The Need for Life InsuranceI’d love to live in a world where there’s no risk of being sued. A world where everyone gets along and there are no money hungry people looking to drain you of your resources at any moment. Unfortunately, experience paints a different picture. Some people have made millions slipping in grocery store parking lots or capitalizing on a minor car accident. The justice system here in America is one of the best in the world but when someone can take away your home, your car, and all your savings, there’s something drastically wrong.

The risk is certainly out there. All a person has to do is slip on your sidewalk and you can find yourself facing a hefty lawsuit. It’s the way the world works and, while it’s not perfect, there’s little we can do to change it. What we can do, though, is protect ourselves as much as possible. That means getting insurance, keeping in touch with a good lawyer, and doing everything you can to limit your liability when driving your car or sitting in your home.

When you go out, drive carefully. If you’re having any trouble with your vision, don’t drive until you see an optometrist. Maintain your home so that the chances of someone being injured while on your property are at a minimum. The point I’m trying to make: don’t invite trouble. Even when you’re careful, lawsuits can still pop up at a moment’s notice. What can you do about it? Get liability insurance. Now, you’re probably thinking, “Why should I pay an arm and a leg for insurance to protect me from something that may never happen?”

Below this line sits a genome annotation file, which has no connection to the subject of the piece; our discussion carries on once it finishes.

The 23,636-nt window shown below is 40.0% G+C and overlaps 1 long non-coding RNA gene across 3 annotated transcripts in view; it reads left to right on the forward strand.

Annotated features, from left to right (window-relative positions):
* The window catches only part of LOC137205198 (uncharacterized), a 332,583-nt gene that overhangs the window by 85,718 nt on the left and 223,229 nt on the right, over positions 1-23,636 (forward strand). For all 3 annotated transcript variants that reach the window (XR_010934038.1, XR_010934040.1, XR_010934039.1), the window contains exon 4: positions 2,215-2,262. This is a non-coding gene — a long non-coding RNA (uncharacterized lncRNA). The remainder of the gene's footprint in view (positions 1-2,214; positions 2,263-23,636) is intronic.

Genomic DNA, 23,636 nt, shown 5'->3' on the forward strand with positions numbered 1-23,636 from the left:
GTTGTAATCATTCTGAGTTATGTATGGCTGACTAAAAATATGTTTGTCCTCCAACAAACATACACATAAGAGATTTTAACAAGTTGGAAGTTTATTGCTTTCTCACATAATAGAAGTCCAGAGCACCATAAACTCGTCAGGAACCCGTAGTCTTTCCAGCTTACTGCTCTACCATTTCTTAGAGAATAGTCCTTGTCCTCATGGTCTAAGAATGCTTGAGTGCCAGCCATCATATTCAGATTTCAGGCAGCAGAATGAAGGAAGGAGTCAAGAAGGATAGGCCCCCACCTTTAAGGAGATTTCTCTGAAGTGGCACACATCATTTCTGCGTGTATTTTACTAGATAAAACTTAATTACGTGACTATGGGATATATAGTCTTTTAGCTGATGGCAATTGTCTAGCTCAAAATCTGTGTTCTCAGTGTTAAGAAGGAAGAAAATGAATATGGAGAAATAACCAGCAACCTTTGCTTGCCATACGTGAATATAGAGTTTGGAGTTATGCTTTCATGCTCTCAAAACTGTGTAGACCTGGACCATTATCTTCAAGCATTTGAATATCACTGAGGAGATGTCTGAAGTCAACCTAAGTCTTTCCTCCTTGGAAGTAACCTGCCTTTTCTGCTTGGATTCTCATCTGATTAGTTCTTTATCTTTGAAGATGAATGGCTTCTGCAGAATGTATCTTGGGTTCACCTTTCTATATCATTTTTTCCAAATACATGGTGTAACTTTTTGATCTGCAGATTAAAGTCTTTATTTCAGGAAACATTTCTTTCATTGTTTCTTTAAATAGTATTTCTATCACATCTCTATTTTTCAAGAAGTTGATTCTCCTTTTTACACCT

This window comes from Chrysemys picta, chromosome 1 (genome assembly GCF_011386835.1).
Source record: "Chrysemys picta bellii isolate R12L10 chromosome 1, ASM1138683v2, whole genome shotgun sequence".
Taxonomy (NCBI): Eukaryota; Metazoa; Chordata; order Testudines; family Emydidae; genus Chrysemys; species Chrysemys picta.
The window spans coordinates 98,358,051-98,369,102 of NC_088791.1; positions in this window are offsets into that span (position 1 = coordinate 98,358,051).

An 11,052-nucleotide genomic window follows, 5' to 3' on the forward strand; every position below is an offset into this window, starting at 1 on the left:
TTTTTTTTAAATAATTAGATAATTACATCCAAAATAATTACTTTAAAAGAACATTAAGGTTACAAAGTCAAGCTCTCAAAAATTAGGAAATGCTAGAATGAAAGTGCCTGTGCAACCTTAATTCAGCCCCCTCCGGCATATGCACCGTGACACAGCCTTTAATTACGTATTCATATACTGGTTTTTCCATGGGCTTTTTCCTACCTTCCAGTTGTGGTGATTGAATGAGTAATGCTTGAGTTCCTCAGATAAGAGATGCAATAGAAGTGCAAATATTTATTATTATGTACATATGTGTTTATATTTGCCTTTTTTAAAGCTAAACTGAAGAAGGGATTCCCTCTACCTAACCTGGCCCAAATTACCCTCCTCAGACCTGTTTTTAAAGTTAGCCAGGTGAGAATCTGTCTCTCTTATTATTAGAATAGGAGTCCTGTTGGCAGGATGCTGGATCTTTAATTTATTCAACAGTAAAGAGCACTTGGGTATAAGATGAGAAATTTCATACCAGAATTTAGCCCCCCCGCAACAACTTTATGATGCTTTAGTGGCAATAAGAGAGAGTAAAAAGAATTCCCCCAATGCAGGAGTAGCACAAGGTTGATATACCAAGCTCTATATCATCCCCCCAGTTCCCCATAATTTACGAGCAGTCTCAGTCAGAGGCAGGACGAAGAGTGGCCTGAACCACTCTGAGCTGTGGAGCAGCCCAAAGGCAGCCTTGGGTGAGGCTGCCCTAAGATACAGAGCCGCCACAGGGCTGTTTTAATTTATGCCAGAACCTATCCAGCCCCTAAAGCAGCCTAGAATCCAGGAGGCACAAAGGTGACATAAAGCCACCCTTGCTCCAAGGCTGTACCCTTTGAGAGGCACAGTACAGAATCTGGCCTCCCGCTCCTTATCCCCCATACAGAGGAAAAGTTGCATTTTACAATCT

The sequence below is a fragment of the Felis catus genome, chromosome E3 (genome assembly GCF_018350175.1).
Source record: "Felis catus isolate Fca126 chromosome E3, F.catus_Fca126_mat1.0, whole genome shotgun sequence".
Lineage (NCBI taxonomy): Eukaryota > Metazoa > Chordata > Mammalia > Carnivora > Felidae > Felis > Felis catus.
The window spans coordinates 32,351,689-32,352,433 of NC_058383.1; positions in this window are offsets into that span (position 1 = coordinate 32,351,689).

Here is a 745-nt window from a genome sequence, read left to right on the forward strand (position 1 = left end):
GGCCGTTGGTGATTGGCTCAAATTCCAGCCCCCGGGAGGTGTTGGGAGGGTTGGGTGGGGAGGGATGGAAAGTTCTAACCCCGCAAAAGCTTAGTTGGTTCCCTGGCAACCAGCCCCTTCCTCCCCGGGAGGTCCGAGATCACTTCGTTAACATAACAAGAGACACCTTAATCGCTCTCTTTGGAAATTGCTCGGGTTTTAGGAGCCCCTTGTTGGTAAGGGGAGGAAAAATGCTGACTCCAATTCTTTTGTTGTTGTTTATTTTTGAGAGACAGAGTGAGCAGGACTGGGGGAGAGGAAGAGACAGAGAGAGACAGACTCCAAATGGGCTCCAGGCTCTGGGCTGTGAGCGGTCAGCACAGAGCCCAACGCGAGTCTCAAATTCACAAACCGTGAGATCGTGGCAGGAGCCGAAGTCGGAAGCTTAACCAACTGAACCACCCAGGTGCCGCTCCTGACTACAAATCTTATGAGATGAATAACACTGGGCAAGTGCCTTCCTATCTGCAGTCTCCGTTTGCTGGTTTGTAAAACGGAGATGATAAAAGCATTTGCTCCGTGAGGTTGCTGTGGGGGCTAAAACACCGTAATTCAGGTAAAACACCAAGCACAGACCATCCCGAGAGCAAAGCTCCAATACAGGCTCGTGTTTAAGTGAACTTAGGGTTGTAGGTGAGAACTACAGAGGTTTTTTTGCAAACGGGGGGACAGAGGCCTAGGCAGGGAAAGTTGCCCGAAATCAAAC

Getting insurance is like putting a lock on your door. Depending on where you live, there may be very little chance that someone will break in. Still, the risk is too great to NOT do anything to protect yourself. Rather than putting your nest egg on the line, it’s just a good idea to get insurance.

December 8th, 2011 by

Rainy Day SavingsProbably the biggest stumbling blocks that people encounter when trying to build an income for life is emergency expenditures. You don’t want to use your retirement fund as an ATM machine. So many people work hard to establish a nest egg that will carry them comfortably through retirement only to lose a good portion of it when an emergency comes up. Dipping into a retirement fund for things like emergency medical procedures, the death of a loved one, or other unexpected expenses can put you in a vulnerable position. If enough expenses come up, you can find yourself in a position where you have to return to work or depend on a child to survive.